By Robert Olen Butler

The Mysterious Press, $25

For journalist Christopher Marlowe Cobb, the area around Vera Cruz, Mexico, really is The Hot Country — “Tierra Calinete” — in 1914. After a dustup involving some American sailors, President Woodrow Wilson orders U.S. forces to invade and occupy the city. Cobb, a Chicago reporter and seasoned war correspondent, is there to cover the action even though “uncover” might be a better way to describe what he does.

Butler, Pulitzer Prize winner and former resident of Lake Charles, has constructed a spy/action/romance tale with elements of a Western. If that seems an unlikely mix, just remember that Mexico in 1914 was still fractured from the 1910 revolution that brought strongman Franciso Madero to power, he was, in turn, overthrown in a coup led by Gen. Victoriano Heurta in 1913, aided by U.S. ambassador Henry Lane Wilson. When Woodrow Wilson took office, he replaced the ambassador and refused to recognize Heurta’s government. Germany supported Heurta, hoping to keep the U.S. out of Europe where war was about to begin.

Opposing Huerta was Venustiano Carranza, whom the U.S. secretly supported. To top it all off, the U.S. learned that a ship from Germany carrying illegal arms was docked in Vera Cruz. When Heurta arrested the American sailors on shore leave it was a convenient excuse to occupy the town and prevent the ship, the Ypiranga, from off-loading the arms. The whole of Mexico was in turmoil. Rebel generals like Emilio Zapata and Pancho Villa ran virtual fiefdoms in the Mexican countryside, robbing trains and conducting cavalry raids against opposing force, usually Heurta’s army. It wasn’t safe anywhere.

Butler uses this complicated backdrop to thrust his adventuring reporter into the action. Cobb arrives in April (World War I would begin in July) and takes up residence at a hotel in Vera Cruz while shots are still being fired. The American troops occupying the town, like troops in present Afghanistan, are preyed upon by Mexican snipers. Locals aren’t happy to see American forces in town. Cobb checks into his room and immediately encounters a striking young Mexican woman, Luisa Morales, who is going to take care of his laundry and, after a few drinks, Cobb makes a chauvinistic assumption typical of the time.

“Why don’t you come on in and we check out the crease in my pants,” he tells Luisa. She disappears.

“Right off, I had a surprisingly strong regret at this. Not just the missed opportunity. The whole breakdown. But I still had too much mezcal in me and the afternoon was too hot, and so I took my siesta,” Cobb observes.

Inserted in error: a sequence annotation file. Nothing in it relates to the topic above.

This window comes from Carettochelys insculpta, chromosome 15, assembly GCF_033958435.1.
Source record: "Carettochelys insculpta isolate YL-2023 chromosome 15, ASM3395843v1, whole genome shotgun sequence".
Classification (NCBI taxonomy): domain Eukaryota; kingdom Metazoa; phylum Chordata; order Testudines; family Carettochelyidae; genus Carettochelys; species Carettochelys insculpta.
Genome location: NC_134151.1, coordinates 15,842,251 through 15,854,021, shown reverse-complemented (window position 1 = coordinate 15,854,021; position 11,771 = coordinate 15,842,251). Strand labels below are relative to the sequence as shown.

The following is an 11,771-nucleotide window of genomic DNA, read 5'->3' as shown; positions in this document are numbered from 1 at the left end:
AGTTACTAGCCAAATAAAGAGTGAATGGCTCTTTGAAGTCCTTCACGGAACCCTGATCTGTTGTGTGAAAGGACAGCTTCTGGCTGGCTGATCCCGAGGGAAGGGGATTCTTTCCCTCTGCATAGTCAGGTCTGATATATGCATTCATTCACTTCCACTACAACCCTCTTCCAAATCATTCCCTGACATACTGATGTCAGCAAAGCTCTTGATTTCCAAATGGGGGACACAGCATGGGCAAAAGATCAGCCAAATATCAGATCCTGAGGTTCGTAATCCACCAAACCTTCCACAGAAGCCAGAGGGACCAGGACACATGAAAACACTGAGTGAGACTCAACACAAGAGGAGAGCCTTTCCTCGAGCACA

Later, Cobb finds out that a priest was injured by a very accurate sniper who is a woman. He thinks of Luisa. She’s not gone from the story. First, however, there’s that ship full of munitions out in the harbor. Cobb pays a street urchin to watch the Ypiranga for him. When a tall German with a fencing scar on his cheek leaves the ship at night under a cloak of secrecy, Cobb finds out all about it and tails him to the German embassy. Doing some snooping — and maybe you think reporters never break the law in pursuit of a big story but you’d be wrong about that — Cobb gets ahold of the German’s wallet, figures out who he is and where he is going.

The German is an agent of his government sent to make contact with Pancho Villa and try to bribe him into attacking the U.S. Cobb decides to follow.

What ensues is a train journey, spies, murder, fighting, a kidnapping, a gun battle at a remote hacienda, a trip into Villa’s camp and the scoop of Cobb’s life. Oh yes, Cobb finds out where Luisa is.

The first-person voice makes the tale seem immediate, even though it is told in past tense. It’s a rollicking good adventure with some real tension and an insistent pace. It’s not a love story, but there are strong romantic elements in it. This book appears to be meant to be the first of a series of crime/intrigue novels featuring the estimable Cobb. It seems clear that Butler is laying down backstory for readers when he describes Cobb’s mother, Cobb’s upbringing and his adventure around the world (including New Orleans) before his Mexican trip and at the same time he also sets up possibilities for future Cobb adventures.

Butler gives his hero a Hemingwayesque sidekick, an alcoholic former writer named Bunky who is now a photographer. Bunky plays a pretty small role in the book, though, and is not present during any of the key action outside Vera Cruz. At times the story is reminiscent of Edgar Rice Burrough’s adventure books, but Butler is a much more accomplished writer than Burroughs was. Butler also has a sense of humor and pokes fun at journalists and authors who use three names: “I think they make themselves sound pompous and full of self-importance,” Cobb observes.

Butler has already established himself as one of America’s finest writers. The Hot Country will only add to his stature and whet readers’ appetites for sequels.